Philippines plans to sue Sanofi over dengue vaccine

This file photo taken on April 4, 2016 shows a nurse showing vials of the anti-dengue vaccine Dengvaxia, developed by French medical giant Sanofi, during a vaccination program at an elementary school in suburban Manila. (AFP)
Updated 07 December 2017
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Philippines plans to sue Sanofi over dengue vaccine

MANILA: The Philippines intends to sue Sanofi after authorities suspended the pharmaceutical giant’s anti-dengue vaccine in response to the company warning the drug could lead to severe infections in some cases, the health secretary said Thursday.
Regulators froze the Philippines’ world-first public dengue immunization program last week and suspended all sales of the vaccine on Monday after Sanofi said Dengvaxia could worsen symptoms for vaccinated people who contracted the disease for the first time.
“Eventually it’s the court of law that is going to decide in so far as the liability of Sanofi is concerned,” Health Secretary Francisco Duque said on ABS-CBN television
The previous administration of president Benigno Aquino launched the vaccination program last year, making the Philippines the first nation to use Dengvaxia on a mass scale.
About 830,000 schoolchildren had received at least one dose of the vaccine, Duque said on Thursday. Previously the government said more than 733,000 people had been vaccinated.
Sanofi’s announcement last week caused great concern in the Philippines — where the mosquito-born disease is extremely prevalent.
The French company on Monday sought to allay concerns, saying Dengvaxia would not cause anyone who was immunized to die and would not cause a dengue infection.
However, Duque said Thursday Sanofi’s recent statements on Dengvaxia were “confusing.”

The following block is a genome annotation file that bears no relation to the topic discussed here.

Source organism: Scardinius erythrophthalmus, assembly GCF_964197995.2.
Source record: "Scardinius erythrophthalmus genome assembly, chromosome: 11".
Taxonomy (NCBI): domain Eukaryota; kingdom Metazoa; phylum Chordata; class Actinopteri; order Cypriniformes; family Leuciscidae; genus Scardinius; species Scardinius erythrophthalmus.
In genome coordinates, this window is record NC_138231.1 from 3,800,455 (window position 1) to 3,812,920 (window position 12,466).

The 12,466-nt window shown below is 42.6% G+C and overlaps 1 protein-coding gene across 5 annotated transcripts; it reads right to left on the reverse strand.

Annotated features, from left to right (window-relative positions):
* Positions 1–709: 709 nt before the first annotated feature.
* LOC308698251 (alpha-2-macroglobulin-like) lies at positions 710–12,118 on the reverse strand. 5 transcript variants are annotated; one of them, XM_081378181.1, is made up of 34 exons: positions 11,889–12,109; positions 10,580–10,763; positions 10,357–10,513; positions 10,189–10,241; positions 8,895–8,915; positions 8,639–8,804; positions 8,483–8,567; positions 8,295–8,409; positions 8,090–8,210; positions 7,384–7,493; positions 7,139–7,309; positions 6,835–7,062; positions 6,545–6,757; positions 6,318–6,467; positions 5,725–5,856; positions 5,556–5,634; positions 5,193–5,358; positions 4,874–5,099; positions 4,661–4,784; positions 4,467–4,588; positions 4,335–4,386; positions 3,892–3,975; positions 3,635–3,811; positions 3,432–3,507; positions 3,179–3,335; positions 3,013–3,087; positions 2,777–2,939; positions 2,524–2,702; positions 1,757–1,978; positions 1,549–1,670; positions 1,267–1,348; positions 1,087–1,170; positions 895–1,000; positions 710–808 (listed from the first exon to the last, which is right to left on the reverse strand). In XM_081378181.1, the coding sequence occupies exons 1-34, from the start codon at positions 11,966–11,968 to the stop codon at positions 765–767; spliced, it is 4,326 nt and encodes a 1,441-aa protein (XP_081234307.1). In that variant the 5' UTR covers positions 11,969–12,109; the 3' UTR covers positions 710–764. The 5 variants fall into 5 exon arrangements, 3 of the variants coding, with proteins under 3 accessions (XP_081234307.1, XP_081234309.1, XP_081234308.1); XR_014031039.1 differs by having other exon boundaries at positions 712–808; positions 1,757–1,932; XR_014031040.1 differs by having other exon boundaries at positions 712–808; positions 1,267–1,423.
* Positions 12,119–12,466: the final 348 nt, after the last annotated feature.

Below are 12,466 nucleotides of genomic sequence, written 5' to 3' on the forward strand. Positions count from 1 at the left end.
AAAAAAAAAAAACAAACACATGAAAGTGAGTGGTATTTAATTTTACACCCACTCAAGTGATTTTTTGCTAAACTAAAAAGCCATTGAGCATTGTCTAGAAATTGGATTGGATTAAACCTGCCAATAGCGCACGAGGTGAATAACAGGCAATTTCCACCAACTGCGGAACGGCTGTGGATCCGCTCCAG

Duque said he may ask Sanofi to refund 1.4 billion pesos ($27.6 million) worth of unused Dengvaxia supplies.
He added the government might also demand Sanofi set up an “indemnity fund” to cover the hospitalization cost for children vaccinated under the public program who would fall ill.
Asked if the government would sue Sanofi if allegations of a lack of transparency were proved, Duque said: “I’m sure it’s going to get there.”
He added: “If it’s found out that (Sanofi) withheld material information that would have changed the outcome of all of these problems and the decision makers of the Department of Health in the previous administration, then they are liable.”
Duque said congressional hearings into the issue would start next week.
Sanofi said Thursday it was surprised by Duque’s remarks, adding it would continue to comply with Philippine authorities’ legal directives.
“Sanofi is a responsible company that has acted according to Philippine laws and regulations for the supply and sale of the vaccine according to the approved label in the country,” the company said in a statement emailed to AFP.


Business booms ahead of Afghan election

Campaign poster of the parliamentary candidate Fida Mohammad Olfat Saleh, is displayed over the shops during the elections campaign for the upcoming election in Kabul, Afghanistan, on Tuesday, Oct. 9, 2018. (AP)
Updated 17 October 2018
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Business booms ahead of Afghan election

  • Millions of dollars have been spent by some candidates during their month-long campaign, according to unofficial estimates

KABUL: If you want to hold a family function such as a birthday or wedding ceremony in Kabul’s posh hotels, you need to be patient and revise your schedule as they are usually booked up several weeks in advance.
The smell of food is often strong as you walk into these hotels, as thousands of kilograms of rice, meat, chicken and fruit are served daily.
The campaign for the Oct. 20 election has created a short-term boom for certain types of businesses in Kabul and other major cities. Many of the capital’s famous barbers and beauty salons have been working overtime in recent weeks and earning far more money than they normally do. So too have the media and advertising firms.
Millions of dollars have been spent by some candidates during their month-long campaign, according to unofficial estimates. Some even pay would-be voters and give them free food, but others cannot afford to do so. Candidate and former minister Ramazan Bashardost does not feed or pay people to vote. On the contrary, he sells his business cards to would-be voters to cover fuel money for his vehicle.
He urges them, “with a relaxed conscience,” to take food and cash from rich candidates, but to vote for those who have not enriched themselves via corruption.